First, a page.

The Anchor: Rohit Bansal on 5 must-dos for the sun to rise on Digitization on Nov 1

22 Jun,2012

By Rohit Bansal


1. Govt and Ambika Soni must stay

To state the obvious, for The Cable Television Networks (Regulation) Amendment Act, 2011 to kick in the mandatory switchover of the existing analogue cable TV networks to Digital Addressable System (DAS) in the four metros of Delhi, Mumbai, Kolkata and Chennai, the government must survive.


Even if that’s a given, the minister Mrs Ambika Soni mustn’t be allowed to meander into party work. If she does, a new minister will take his or her own to time settle down, and pernicious lobbies for a status quo will have an upper hand.


2. Ambika Soni and her babus get three states into action

Though Shastri Bhavan bears the mantle of implementing the Act, the ministry of information and broadcasting (MIB) has no boots on the ground. So, unless Maharashtra, Tamil Nadu andBengalsee the DAS in their own interest, Mrs Soni, Uday Varma and Rajeev Takru, her two key satraps, won’t make progress beyond impotent bluster.


3. There’s deeper monitoring and a few scalps on the lamp post

Albeit coming late, TRAI regulations on Tariff & Interconnection would have had enough time since April 30 to sink in. The Quality of Service Regulations and the Consumer Complaint Redressal Regulations would have existed since May 14, requiring every Broadcaster and MSO to publish its Reference Interconnect Offer within 30 days of issue of the regulation, and the stipulated 30 days for negotiations between Broadcasters and MSOs, and thereafter, the MSOs and LCOs to arrive at agreements for us ordinary Joes would have been exhausted many times over. No one could then cite lack of time for fuzziness over the terms and conditions for installing Set Top Boxes and the prices of channels on an a-la-carte as well as on a bouquet basis. Also, every MSO or its linked Cable Operator would have no excuse for failing to put a Consumer Complaint Redressal System consisting of a complaint centre with toll free consumer care number, web based complaint monitoring system, as well as appoint or designate one or more nodal officers and publish consumer’s charter for DAS.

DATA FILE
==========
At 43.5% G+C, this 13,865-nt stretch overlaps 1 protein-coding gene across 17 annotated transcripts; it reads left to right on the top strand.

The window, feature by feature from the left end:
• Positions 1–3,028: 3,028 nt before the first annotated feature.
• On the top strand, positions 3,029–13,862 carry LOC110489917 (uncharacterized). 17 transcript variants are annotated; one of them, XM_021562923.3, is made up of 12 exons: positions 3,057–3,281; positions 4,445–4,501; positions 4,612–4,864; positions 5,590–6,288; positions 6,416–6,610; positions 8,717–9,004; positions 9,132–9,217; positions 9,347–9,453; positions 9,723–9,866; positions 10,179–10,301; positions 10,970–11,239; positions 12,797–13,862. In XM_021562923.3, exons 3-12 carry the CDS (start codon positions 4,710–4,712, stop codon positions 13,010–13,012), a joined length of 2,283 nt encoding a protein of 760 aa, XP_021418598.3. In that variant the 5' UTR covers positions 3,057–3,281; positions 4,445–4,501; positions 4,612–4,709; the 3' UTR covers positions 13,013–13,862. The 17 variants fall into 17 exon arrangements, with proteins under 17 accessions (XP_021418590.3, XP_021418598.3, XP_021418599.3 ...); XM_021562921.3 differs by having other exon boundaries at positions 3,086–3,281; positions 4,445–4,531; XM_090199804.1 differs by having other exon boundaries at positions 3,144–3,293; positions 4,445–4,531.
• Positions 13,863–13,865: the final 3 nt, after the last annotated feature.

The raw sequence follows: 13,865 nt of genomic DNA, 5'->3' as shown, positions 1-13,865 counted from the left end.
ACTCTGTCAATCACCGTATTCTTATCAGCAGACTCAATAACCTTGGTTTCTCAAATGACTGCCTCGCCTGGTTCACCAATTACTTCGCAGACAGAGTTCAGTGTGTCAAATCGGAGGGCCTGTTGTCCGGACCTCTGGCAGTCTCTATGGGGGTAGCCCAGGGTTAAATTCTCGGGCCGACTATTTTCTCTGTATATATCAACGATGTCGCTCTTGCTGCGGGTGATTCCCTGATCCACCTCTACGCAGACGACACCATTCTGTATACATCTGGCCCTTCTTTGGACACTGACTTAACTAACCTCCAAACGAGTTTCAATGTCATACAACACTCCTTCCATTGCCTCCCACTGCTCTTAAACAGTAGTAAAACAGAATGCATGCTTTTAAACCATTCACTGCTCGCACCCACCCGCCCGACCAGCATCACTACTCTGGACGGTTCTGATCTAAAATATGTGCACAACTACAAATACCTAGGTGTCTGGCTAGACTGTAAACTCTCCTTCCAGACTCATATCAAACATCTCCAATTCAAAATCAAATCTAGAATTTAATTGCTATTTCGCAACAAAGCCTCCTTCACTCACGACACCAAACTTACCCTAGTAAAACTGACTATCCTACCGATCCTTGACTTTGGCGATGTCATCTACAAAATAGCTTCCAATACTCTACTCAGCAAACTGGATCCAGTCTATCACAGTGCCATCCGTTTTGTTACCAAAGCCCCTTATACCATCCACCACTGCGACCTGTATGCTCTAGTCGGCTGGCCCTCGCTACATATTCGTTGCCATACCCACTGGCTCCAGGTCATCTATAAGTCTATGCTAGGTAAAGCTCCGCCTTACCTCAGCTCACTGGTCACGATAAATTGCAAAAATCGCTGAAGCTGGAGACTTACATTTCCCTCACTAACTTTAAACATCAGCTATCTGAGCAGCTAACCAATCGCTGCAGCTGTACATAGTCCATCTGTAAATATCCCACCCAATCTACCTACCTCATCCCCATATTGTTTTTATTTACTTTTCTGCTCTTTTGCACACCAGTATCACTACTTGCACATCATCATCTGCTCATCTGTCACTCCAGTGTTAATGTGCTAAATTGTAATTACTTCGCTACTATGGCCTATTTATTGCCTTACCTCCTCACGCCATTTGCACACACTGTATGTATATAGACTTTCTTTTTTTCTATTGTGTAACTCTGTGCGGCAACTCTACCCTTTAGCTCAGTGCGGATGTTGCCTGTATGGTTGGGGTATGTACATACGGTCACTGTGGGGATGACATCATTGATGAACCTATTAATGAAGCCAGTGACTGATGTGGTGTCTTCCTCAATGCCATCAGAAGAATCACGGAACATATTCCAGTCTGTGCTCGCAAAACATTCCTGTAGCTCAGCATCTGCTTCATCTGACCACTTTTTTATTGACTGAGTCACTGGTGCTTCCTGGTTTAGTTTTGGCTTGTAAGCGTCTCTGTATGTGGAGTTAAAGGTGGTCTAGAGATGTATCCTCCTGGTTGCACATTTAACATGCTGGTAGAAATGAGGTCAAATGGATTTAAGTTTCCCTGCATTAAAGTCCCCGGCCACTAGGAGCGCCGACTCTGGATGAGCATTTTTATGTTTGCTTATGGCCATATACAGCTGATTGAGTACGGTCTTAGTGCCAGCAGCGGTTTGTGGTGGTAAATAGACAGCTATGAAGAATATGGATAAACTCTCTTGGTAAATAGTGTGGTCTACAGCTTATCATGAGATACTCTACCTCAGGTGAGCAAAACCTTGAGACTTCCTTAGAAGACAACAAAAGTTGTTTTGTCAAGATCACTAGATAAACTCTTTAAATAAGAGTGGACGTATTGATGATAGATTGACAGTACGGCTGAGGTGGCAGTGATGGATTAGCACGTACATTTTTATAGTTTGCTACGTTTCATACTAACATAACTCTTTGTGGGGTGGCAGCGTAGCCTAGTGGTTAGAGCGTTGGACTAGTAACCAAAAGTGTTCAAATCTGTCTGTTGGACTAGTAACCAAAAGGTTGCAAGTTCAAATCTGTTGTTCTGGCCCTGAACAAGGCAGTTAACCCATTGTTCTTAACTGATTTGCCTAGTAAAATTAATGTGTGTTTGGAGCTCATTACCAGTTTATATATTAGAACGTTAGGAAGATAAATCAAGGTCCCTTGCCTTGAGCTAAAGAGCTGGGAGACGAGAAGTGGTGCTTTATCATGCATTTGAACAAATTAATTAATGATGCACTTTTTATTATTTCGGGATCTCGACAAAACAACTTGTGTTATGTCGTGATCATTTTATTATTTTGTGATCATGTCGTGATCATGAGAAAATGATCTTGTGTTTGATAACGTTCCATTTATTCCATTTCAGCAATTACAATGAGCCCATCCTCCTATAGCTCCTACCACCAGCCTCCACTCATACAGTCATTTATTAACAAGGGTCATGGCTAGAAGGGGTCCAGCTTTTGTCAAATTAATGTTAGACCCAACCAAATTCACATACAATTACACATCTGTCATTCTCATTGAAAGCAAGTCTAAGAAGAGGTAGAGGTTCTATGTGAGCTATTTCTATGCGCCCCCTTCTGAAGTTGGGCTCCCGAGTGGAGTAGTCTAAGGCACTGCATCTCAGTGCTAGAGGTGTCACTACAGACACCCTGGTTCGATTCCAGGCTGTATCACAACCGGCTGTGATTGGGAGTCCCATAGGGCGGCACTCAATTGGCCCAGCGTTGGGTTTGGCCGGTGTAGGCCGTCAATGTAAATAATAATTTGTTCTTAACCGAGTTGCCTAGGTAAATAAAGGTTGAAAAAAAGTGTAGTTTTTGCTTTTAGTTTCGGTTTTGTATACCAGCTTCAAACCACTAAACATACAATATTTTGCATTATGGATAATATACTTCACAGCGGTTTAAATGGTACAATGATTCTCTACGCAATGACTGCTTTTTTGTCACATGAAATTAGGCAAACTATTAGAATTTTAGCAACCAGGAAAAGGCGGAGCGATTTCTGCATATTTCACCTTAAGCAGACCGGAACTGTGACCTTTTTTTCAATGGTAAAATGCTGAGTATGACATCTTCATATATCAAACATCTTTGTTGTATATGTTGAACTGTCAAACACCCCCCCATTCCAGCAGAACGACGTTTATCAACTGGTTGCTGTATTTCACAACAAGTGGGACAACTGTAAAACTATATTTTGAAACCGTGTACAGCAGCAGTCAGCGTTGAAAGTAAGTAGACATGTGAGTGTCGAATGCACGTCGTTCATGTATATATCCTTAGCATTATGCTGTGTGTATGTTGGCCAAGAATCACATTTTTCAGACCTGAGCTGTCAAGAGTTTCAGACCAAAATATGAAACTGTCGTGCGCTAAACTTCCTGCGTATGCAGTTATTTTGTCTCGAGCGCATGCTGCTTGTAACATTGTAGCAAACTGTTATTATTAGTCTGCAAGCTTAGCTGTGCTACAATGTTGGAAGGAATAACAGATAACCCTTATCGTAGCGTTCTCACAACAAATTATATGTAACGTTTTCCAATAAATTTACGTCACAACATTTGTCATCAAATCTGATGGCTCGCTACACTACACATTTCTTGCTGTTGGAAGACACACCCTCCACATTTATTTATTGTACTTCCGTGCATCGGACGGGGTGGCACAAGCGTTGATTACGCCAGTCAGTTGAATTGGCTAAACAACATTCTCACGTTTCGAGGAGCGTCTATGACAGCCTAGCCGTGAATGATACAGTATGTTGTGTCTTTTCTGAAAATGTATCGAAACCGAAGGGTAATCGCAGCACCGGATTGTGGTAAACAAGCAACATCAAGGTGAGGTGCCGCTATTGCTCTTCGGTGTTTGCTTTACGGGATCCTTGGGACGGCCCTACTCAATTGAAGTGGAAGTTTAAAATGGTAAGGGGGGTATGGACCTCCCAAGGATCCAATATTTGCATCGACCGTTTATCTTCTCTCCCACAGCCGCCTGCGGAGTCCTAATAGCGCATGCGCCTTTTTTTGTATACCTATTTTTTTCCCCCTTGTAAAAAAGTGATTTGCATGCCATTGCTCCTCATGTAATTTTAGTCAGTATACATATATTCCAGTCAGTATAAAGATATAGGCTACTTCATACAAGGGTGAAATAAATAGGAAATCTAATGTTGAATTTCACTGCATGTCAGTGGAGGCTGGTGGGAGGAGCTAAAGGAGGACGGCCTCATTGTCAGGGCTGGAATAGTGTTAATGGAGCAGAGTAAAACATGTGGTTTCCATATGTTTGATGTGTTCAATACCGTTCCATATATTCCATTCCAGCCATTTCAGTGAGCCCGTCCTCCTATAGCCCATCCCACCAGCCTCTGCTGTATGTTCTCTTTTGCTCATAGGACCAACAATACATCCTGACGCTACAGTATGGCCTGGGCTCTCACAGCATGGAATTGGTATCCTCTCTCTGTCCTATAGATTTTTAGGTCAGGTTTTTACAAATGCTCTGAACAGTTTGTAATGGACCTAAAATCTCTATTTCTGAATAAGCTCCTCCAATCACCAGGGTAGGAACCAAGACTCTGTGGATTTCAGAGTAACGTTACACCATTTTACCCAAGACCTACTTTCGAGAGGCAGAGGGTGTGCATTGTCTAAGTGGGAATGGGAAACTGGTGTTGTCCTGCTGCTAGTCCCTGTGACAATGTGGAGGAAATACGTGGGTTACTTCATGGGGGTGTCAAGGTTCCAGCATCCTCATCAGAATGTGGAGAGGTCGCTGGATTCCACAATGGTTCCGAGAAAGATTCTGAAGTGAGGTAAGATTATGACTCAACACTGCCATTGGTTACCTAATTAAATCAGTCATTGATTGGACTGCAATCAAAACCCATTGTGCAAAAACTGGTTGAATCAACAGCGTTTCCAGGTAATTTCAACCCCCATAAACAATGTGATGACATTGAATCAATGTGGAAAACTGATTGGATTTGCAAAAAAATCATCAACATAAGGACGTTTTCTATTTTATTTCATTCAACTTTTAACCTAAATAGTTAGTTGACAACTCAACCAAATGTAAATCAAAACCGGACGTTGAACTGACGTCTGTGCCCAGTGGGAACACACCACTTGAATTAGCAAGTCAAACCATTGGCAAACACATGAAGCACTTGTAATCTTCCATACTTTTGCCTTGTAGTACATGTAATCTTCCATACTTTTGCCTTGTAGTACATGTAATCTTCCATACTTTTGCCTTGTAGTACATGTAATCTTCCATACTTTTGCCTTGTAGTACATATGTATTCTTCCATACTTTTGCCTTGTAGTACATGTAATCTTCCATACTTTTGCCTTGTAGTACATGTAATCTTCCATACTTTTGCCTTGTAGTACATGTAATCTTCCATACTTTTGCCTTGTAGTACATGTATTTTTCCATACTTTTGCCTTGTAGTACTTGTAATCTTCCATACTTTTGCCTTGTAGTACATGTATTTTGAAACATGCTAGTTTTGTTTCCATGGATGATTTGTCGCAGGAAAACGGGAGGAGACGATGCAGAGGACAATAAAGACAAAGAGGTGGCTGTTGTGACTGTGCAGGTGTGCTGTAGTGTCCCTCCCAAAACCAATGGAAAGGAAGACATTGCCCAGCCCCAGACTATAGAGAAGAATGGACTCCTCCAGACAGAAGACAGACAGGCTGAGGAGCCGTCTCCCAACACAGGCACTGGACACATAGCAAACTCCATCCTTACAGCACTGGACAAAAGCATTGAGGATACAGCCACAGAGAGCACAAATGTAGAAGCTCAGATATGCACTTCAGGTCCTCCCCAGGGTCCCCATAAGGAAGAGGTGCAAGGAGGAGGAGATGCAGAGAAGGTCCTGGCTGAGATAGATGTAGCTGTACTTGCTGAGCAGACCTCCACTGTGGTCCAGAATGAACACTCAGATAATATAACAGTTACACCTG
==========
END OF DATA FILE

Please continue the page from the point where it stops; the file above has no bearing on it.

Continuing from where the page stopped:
Thus Verma and Takru have their tasks cut out. Implementation is their dharma, the concerned states their believers.


4. ISRO delivers the promised launch

For any stick that Takru and Varma may hold, the cable operator is wily enough to dodge them. What she can’t is if Indian Space Research Organisation’s much-delayed GSAT-7 multi-band satellite, carrying payloads in UHF [ultra-high frequency], S-band, C-band and Ku-band, leaves the ground and starts doing some work. It would then be left to Doordarshan’s Tripurari Sharan to show his mettle and put together a free-to-air DTH platform of 200+ channels on GSAT-7. If Sharan can swing that, the cablewalla will embrace DAS with a measure of fear if not conviction.


5. The DTH Gorilla Begins to Maraud

These folks have sat on their backsides sleeping over the opportunity that “DAS Confusion” presents to them. If only they can get cable operators to become LMOs and leverage some Rs6,000crore residing in their war chests, the pure-play cablewalla will see more in digitization than what the long-arm of the regulation can ever achieve by scaring him.


Rohit Bansal is CEO & Co-Founder, Hammurabi & Solomon Consulting



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